The Efforts to Tackle Violence Against Women in Thailand

 | Tue 26 Nov 2013 11:28 ICT

CityNews – 25th November marked the International Day of Elimination of Violence Against Women, and also marked the start of the 16 Days of Activism against Gender Violence Campaign.

The United Nations designated the 25th November as the International Day of Elimination of Violence Against Women in order to raise awareness of the fact that women around the world are subjected to rape, domestic violence and other forms of violence on a daily basis. One of the UN’s goals is to highlight the fact that many of these crimes go unreported, and that the true scope of these atrocities is often hidden.

Violence against women is a very concerning issue in Thailand, although many might not feel that way because of lack of statistics and media focus on the issue. Migrant workers are a targeted group, and are less likely to seek help in the face of prejudicial violence because of their lack of legal status, inability to properly communicate in Thai, and limited knowledge of their rights.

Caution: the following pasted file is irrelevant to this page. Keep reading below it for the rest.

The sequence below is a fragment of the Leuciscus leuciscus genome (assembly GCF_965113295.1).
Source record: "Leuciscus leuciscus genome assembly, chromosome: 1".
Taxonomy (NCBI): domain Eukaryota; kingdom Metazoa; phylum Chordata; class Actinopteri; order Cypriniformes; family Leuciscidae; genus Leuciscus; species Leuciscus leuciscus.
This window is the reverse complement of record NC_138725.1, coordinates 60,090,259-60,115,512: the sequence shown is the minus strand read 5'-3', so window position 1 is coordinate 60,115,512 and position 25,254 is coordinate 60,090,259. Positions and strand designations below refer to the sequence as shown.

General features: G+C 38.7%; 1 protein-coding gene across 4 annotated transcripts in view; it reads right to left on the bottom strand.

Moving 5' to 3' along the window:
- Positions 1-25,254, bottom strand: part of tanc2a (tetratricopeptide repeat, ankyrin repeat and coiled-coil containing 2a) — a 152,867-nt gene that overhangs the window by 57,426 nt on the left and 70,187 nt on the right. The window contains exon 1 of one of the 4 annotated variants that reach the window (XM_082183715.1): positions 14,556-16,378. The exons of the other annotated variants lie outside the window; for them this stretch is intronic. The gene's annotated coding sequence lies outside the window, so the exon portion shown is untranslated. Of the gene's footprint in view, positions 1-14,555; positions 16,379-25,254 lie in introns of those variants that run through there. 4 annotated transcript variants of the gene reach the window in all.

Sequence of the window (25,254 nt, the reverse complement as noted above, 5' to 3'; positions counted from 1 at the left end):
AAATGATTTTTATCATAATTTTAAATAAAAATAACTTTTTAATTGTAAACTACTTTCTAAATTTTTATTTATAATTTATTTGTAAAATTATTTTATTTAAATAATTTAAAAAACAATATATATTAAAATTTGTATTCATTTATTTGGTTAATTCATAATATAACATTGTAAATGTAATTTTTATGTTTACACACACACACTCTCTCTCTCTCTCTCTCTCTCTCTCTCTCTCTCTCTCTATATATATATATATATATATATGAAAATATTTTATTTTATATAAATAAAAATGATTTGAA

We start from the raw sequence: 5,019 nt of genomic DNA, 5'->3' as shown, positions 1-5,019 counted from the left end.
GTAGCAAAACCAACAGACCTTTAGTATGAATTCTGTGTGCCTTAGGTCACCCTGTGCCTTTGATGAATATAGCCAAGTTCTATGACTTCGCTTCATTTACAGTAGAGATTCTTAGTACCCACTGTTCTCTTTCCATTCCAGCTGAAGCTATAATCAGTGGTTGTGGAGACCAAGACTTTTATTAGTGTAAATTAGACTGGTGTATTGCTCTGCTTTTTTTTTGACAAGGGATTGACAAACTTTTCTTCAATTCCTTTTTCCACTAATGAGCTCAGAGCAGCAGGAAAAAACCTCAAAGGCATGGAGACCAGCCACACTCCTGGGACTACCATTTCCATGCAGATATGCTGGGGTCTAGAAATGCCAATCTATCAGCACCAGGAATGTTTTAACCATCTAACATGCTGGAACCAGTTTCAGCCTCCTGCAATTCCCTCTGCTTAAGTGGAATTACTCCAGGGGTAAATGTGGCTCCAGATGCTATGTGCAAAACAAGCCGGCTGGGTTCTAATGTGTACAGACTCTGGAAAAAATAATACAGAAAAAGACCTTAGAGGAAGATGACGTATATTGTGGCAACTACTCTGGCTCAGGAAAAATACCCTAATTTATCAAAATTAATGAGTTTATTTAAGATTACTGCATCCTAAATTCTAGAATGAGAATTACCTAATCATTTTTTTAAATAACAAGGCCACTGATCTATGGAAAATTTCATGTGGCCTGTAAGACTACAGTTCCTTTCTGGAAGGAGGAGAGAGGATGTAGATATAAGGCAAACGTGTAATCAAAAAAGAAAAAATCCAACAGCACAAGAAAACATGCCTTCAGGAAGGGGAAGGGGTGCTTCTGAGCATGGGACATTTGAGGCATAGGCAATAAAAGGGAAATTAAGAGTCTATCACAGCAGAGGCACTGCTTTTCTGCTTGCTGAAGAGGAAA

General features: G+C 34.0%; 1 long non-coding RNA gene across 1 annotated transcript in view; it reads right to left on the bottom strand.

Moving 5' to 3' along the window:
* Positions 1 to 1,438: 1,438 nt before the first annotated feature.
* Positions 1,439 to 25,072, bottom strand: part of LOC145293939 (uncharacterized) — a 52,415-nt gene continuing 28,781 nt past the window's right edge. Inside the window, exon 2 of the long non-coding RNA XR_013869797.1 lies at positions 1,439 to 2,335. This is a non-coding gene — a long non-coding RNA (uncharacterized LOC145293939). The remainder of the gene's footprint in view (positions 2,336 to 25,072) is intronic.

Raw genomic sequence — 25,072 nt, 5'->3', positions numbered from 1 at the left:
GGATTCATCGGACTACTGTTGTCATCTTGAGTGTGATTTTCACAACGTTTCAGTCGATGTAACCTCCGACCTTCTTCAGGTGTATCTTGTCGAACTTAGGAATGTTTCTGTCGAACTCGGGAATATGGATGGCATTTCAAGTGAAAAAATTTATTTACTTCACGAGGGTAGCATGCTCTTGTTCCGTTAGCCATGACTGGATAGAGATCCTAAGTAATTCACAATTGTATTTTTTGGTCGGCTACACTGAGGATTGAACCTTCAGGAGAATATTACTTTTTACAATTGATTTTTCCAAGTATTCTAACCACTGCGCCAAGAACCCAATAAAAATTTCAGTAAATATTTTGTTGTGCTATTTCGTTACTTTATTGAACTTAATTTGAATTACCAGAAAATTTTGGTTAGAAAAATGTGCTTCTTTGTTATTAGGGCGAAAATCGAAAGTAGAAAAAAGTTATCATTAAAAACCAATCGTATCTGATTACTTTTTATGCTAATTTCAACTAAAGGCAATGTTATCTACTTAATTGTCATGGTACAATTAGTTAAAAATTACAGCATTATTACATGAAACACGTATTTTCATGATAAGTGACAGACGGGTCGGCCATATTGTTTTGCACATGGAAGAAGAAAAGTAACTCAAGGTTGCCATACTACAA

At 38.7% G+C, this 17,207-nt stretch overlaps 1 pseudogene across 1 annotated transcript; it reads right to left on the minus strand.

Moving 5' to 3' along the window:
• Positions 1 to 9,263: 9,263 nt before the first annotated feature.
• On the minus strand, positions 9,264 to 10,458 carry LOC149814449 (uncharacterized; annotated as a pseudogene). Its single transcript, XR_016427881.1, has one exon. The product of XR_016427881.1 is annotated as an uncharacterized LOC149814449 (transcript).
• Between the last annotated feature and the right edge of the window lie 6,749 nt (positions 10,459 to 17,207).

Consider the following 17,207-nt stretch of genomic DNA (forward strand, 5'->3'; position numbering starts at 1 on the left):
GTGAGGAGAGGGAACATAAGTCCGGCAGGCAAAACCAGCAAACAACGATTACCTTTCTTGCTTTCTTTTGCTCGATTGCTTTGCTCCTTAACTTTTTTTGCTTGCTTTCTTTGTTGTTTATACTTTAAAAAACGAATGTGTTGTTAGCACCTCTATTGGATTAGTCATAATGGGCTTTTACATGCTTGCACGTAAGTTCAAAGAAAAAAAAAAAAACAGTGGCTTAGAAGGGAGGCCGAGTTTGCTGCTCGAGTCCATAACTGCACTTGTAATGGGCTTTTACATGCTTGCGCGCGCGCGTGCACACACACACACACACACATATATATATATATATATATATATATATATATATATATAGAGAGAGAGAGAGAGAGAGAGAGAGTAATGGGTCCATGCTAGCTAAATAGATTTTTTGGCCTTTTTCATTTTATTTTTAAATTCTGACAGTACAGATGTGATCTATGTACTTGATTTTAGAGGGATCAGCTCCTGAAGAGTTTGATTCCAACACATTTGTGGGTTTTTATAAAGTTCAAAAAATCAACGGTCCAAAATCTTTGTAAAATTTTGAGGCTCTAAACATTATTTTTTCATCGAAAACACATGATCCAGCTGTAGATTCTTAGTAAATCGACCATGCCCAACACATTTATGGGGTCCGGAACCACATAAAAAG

Another cause for concern in Thailand is the violence against women involved in human trafficking, which as a country is notorious for trafficking children, teenagers and women into sexual slavery, forced labour, and prostitution.

The Thai government has supported organizations who aim to educate the public about issues relating to violence against women, such as sex and labour trafficking, and the issue of sex tourism in Thailand. However, the government’s efforts to reduce domestic and international demand for commercial sex acts and child sex tourism have been restricted to occasional, infrequent police raids on brothels.

The government has also been criticized for only targeting foreigners in their awareness-raising campaigns, when it is public knowledge that the biggest demand for commercial sex comes from Thai citizens. By cooperating with numerous foreign law enforcement agencies, the government has helped arrest and deport foreign nationals suspected of raping children who are forced to work as prostitutes, but neglect the criminals perpetrating the same acts because they are Thai.

In Thailand, the numbers related to violence against women are not very promising, and are seen as an indicator of an escalating problem. Over 40 percent of women living in Thailand have reported suffering from physical or sexual violence by an intimate partner. The Social Development and Human Security Ministry reports that their hotline receives over 2000 complaints a month, most of which are related to human trafficking.

The UN still has high hopes for Thailand’s future, and will continue to campaign to end violence against women in the country.